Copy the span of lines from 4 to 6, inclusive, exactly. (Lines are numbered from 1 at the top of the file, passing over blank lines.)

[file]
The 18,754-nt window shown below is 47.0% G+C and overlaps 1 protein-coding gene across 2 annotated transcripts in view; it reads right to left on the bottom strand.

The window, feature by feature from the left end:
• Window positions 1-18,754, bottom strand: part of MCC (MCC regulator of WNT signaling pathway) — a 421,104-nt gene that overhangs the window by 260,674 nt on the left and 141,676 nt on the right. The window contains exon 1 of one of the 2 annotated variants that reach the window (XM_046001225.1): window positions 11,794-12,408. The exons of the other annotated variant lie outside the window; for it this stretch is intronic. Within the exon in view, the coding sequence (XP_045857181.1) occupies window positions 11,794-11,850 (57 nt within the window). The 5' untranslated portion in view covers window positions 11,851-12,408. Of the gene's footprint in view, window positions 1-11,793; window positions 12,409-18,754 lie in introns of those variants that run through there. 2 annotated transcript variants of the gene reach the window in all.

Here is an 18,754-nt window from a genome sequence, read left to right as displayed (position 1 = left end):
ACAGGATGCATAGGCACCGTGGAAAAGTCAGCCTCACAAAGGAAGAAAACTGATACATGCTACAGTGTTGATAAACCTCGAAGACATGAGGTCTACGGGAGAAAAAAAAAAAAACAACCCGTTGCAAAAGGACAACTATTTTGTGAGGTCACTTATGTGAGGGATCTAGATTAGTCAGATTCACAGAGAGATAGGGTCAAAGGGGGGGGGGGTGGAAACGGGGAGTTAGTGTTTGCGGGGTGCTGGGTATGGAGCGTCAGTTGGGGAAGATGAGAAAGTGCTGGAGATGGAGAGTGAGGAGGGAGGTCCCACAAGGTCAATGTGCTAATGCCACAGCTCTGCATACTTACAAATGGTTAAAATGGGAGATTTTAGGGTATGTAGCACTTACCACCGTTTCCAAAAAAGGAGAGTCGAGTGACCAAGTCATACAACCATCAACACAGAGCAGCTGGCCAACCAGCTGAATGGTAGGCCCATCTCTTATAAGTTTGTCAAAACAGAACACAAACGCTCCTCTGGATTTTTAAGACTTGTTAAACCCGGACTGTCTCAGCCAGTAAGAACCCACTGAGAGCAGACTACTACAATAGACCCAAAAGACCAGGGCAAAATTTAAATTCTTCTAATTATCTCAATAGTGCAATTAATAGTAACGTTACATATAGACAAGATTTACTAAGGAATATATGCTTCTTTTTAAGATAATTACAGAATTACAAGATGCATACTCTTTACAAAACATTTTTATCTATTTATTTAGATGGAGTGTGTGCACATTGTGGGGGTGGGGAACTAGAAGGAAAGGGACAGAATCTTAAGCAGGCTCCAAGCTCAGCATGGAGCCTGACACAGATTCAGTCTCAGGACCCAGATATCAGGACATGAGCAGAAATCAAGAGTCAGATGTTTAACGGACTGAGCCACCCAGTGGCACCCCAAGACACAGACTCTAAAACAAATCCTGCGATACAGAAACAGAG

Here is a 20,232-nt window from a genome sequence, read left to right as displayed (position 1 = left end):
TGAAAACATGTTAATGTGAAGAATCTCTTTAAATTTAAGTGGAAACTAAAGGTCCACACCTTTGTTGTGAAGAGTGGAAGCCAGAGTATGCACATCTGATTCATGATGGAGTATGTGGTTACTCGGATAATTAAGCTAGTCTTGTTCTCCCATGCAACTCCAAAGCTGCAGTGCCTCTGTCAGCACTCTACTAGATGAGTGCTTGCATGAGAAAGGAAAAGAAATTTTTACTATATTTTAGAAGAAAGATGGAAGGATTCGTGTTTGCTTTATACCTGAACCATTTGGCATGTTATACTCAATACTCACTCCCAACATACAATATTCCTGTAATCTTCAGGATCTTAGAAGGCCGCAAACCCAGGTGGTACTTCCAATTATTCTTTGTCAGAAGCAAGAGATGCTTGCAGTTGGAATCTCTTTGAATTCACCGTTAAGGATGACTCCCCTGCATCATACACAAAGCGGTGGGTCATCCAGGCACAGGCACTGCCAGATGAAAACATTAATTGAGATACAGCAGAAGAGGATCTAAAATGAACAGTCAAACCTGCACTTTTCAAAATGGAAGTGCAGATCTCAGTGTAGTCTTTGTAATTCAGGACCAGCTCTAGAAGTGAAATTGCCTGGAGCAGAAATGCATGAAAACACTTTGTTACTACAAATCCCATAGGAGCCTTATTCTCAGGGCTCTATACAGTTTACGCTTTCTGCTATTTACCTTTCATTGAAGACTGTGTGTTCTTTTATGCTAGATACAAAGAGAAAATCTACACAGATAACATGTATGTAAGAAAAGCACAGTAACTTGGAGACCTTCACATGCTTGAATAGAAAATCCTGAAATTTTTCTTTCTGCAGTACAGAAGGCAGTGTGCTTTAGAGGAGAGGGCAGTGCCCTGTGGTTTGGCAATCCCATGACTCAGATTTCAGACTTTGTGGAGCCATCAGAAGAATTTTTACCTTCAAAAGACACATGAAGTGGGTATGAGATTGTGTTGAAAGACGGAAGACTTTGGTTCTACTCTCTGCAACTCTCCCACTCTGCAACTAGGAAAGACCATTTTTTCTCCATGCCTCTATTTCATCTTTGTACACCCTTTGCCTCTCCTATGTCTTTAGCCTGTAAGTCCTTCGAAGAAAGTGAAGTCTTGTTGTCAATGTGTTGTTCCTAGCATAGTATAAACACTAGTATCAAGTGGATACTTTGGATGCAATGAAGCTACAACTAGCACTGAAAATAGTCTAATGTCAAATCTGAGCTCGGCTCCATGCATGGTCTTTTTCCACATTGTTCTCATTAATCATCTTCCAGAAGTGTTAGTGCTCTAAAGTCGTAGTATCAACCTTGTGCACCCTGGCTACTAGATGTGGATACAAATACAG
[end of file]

Here is an 18,754-nt window from a genome sequence, read left to right as displayed (position 1 = left end):
ACAGGATGCATAGGCACCGTGGAAAAGTCAGCCTCACAAAGGAAGAAAACTGATACATGCTACAGTGTTGATAAACCTCGAAGACATGAGGTCTACGGGAGAAAAAAAAAAAAACAACCCGTTGCAAAAGGACAACTATTTTGTGAGGTCACTTATGTGAGGGATCTAGATTAGTCAGATTCACAGAGAGATAGGGTCAAAGGGGGGGGGGGTGGAAACGGGGAGTTAGTGTTTGCGGGGTGCTGGGTATGGAGCGTCAGTTGGGGAAGATGAGAAAGTGCTGGAGATGGAGAGTGAGGAGGGAGGTCCCACAAGGTCAATGTGCTAATGCCACAGCTCTGCATACTTACAAATGGTTAAAATGGGAGATTTTAGGGTATGTAGCACTTACCACCGTTTCCAAAAAAGGAGAGTCGAGTGACCAAGTCATACAACCATCAACACAGAGCAGCTGGCCAACCAGCTGAATGGTAGGCCCATCTCTTATAAGTTTGTCAAAACAGAACACAAACGCTCCTCTGGATTTTTAAGACTTGTTAAACCCGGACTGTCTCAGCCAGTAAGAACCCACTGAGAGCAGACTACTACAATAGACCCAAAAGACCAGGGCAAAATTTAAATTCTTCTAATTATCTCAATAGTGCAATTAATAGTAACGTTACATATAGACAAGATTTACTAAGGAATATATGCTTCTTTTTAAGATAATTACAGAATTACAAGATGCATACTCTTTACAAAACATTTTTATCTATTTATTTAGATGGAGTGTGTGCACATTGTGGGGGTGGGGAACTAGAAGGAAAGGGACAGAATCTTAAGCAGGCTCCAAGCTCAGCATGGAGCCTGACACAGATTCAGTCTCAGGACCCAGATATCAGGACATGAGCAGAAATCAAGAGTCAGATGTTTAACGGACTGAGCCACCCAGTGGCACCCCAAGACACAGACTCTAAAACAAATCCTGCGATACAGAAACAGAG

Here is a 20,232-nt window from a genome sequence, read left to right as displayed (position 1 = left end):